Bill Cunningham, The Man Who Made Street Style Famous, Has Passed Away

'The best fashion show is definitely on the street.'

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Bill Cunningham, the legendary New York Times photographer whose images paved the way for street style photography, has passed away at the age of 87 following a stroke. An iconic figure in the fashion world and the subject of the 2010 documentary, 'Bill Cunningham New York,' no front row was complete without his Nikon camera, blue jacket and charming smile.

Bill was as much a fixture on the streets of New York — where he famously chronicled what women and men were wearing for day and night, by bicycle, for nearly 40 years —  as he was on the international fashion week circuit. I first met him as a young student at Alvin Ailey American Dance Theater, where he was photographing the annual gala. I would go on to see him all over New York and later on the ready-to-wear show circuit where he was a constant warm and smiling presence — one who famously called everyone 'child' — in a sea of poker faces. 

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And though Bill habitually photographed the fashion on the runway, he was most known for the images of the trends he captured off the catwalk. Best of all, he refreshingly shot everyone, Harlem teens and society queens. As he famously said, 'The best fashion show is definitely on the street. Always has been and always will be.'

Long before Scott 'The Sartorialist' Schuman or Tommy Ton turned fashion editors and stylists into Internet stars, it was Cunningham who women dressed for and it was Cunningham's images that turned them into icons. 'Bill photographed me before anyone knew who I was,' Apfel told the New York Times. 'At 94, I've become a cover girl, and he was very largely responsible for my ultimate success.'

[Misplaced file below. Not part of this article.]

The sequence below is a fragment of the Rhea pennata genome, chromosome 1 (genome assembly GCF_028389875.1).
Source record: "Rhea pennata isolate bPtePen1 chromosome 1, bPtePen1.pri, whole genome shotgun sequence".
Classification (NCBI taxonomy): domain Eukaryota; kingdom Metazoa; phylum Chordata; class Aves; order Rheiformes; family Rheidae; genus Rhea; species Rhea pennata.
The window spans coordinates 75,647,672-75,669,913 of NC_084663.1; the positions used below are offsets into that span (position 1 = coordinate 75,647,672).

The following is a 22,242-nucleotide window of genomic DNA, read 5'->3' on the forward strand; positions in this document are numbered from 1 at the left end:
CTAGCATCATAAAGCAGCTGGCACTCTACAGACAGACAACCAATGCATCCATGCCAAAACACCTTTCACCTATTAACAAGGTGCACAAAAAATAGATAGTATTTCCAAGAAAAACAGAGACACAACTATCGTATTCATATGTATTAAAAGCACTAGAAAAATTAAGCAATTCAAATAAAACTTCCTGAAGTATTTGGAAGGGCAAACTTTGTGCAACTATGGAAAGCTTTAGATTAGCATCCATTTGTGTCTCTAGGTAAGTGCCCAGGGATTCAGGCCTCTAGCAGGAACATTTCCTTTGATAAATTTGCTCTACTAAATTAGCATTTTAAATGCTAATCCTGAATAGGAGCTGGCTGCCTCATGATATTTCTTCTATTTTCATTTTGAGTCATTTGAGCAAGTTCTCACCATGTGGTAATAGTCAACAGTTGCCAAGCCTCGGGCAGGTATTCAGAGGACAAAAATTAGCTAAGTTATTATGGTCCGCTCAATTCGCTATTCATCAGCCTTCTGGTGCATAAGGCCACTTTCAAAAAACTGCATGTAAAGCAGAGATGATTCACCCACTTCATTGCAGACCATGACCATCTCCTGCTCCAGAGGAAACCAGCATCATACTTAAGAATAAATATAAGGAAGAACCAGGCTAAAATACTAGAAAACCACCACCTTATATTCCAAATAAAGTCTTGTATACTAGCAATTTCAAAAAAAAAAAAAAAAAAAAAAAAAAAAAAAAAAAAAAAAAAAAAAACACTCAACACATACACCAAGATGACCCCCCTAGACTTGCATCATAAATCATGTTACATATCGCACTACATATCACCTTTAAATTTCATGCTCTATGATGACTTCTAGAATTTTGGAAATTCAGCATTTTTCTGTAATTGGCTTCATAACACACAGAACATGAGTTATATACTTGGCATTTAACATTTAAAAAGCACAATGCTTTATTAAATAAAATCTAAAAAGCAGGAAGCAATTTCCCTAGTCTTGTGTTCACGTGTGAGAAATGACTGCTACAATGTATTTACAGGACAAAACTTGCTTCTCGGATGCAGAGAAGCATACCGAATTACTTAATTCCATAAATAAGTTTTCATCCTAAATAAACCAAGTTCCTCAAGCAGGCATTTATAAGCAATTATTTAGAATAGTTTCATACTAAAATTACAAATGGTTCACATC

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Born in Boston in 1929, he went on to earn the Legion d'Honneur from France in 2008  and a massive global following that spanned celebrities, fashion lovers, and the young photographers he inspired. 'He is a role model for many photographers, and definitely for me, though I always knew I could never touch that level of dedication,' Garance Doré wrote in a tribute post on Instagram. 

To be photographed by Bill, and better yet, make it onto his New York Times page was the ultimate fashion badge of honour. It certainly was for me when he took my photo in a snowstorm, my red Acné coat worn wide open, and then commented on it in an online video for his print column, which he called 'Unbuttoned at Fashion Week.'  His words: 'Their coats are flying open and its 20 degrees [Fahrenheit]! ...This is what's interesting about fashion. That women and men, when they decide that's the look, this breezy nonchalant attitude, the coat flying open — people, there were hundreds of them doing this. Not just a few people. It was amazing.'

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I was hardly the only one who felt that way, just scroll through all the Instagram tributes. 'First rule in this thang....when Bill asks for a picture...pose bitch!!!' Rihanna wrote. While Lena Dunham noted, '...he made everyone important stop and adjust.' And Gigi Hadid admitted to being 'starstruck' the first time he took a photo of her on the street.  'I was honored. He's told incredible, iconic, real-life fashion stories with his photos, and his spirit will live forever in the industry.' Practically everyone who worked in fashion or media or lived in New York has a Bill Cunningham story. He was that kind of man. 

It's frankly hard to imagine a fashion week without him. May he rest in peace. 

RIP #BillCunningham. A true gentleman and wonderful artist. You will be missed xx

A photo posted by Anne Hathaway (@annehathaway) on

Bill Cunningham 👑 ....Such dedication and L💙VE for Fashion 👠👞👟....We will miss you 👓

A photo posted by Alber Elbaz (@alberelbaz8) on

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